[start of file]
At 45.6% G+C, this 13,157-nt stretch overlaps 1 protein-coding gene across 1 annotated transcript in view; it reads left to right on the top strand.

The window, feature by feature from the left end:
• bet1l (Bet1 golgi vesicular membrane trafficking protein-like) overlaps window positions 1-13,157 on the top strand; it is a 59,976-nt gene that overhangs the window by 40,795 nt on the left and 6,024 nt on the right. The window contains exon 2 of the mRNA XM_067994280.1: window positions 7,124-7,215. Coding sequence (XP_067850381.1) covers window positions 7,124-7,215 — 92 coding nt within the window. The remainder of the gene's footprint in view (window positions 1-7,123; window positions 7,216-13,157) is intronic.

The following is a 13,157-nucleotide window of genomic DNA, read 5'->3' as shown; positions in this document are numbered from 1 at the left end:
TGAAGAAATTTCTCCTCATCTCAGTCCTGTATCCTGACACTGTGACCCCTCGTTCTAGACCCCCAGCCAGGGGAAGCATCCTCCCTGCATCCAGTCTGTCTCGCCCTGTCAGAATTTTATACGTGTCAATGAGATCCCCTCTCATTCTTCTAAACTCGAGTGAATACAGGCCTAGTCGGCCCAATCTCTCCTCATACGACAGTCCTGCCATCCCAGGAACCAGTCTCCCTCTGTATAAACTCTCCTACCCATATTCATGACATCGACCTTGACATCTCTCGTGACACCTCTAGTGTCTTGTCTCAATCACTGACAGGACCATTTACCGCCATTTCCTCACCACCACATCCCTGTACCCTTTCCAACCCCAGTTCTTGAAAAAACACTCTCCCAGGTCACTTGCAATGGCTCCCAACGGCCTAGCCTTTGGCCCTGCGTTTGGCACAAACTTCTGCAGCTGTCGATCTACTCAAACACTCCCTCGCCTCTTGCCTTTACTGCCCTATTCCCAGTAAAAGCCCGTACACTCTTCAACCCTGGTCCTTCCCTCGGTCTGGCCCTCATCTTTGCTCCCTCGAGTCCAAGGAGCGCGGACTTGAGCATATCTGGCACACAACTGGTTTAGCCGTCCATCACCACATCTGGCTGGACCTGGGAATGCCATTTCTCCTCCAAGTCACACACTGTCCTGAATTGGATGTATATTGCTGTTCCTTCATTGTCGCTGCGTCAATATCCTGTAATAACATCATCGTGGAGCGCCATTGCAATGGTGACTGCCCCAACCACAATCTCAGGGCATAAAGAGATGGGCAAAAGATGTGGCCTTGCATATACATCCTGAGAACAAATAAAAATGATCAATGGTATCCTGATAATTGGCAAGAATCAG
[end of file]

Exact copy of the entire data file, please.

At 45.6% G+C, this 13,157-nt stretch overlaps 1 protein-coding gene across 1 annotated transcript in view; it reads left to right on the top strand.

The window, feature by feature from the left end:
• bet1l (Bet1 golgi vesicular membrane trafficking protein-like) overlaps window positions 1-13,157 on the top strand; it is a 59,976-nt gene that overhangs the window by 40,795 nt on the left and 6,024 nt on the right. The window contains exon 2 of the mRNA XM_067994280.1: window positions 7,124-7,215. Coding sequence (XP_067850381.1) covers window positions 7,124-7,215 — 92 coding nt within the window. The remainder of the gene's footprint in view (window positions 1-7,123; window positions 7,216-13,157) is intronic.

The following is a 13,157-nucleotide window of genomic DNA, read 5'->3' as shown; positions in this document are numbered from 1 at the left end:
TGAAGAAATTTCTCCTCATCTCAGTCCTGTATCCTGACACTGTGACCCCTCGTTCTAGACCCCCAGCCAGGGGAAGCATCCTCCCTGCATCCAGTCTGTCTCGCCCTGTCAGAATTTTATACGTGTCAATGAGATCCCCTCTCATTCTTCTAAACTCGAGTGAATACAGGCCTAGTCGGCCCAATCTCTCCTCATACGACAGTCCTGCCATCCCAGGAACCAGTCTCCCTCTGTATAAACTCTCCTACCCATATTCATGACATCGACCTTGACATCTCTCGTGACACCTCTAGTGTCTTGTCTCAATCACTGACAGGACCATTTACCGCCATTTCCTCACCACCACATCCCTGTACCCTTTCCAACCCCAGTTCTTGAAAAAACACTCTCCCAGGTCACTTGCAATGGCTCCCAACGGCCTAGCCTTTGGCCCTGCGTTTGGCACAAACTTCTGCAGCTGTCGATCTACTCAAACACTCCCTCGCCTCTTGCCTTTACTGCCCTATTCCCAGTAAAAGCCCGTACACTCTTCAACCCTGGTCCTTCCCTCGGTCTGGCCCTCATCTTTGCTCCCTCGAGTCCAAGGAGCGCGGACTTGAGCATATCTGGCACACAACTGGTTTAGCCGTCCATCACCACATCTGGCTGGACCTGGGAATGCCATTTCTCCTCCAAGTCACACACTGTCCTGAATTGGATGTATATTGCTGTTCCTTCATTGTCGCTGCGTCAATATCCTGTAATAACATCATCGTGGAGCGCCATTGCAATGGTGACTGCCCCAACCACAATCTCAGGGCATAAAGAGATGGGCAAAAGATGTGGCCTTGCATATACATCCTGAGAACAAATAAAAATGATCAATGGTATCCTGATAATTGGCAAGAATCAG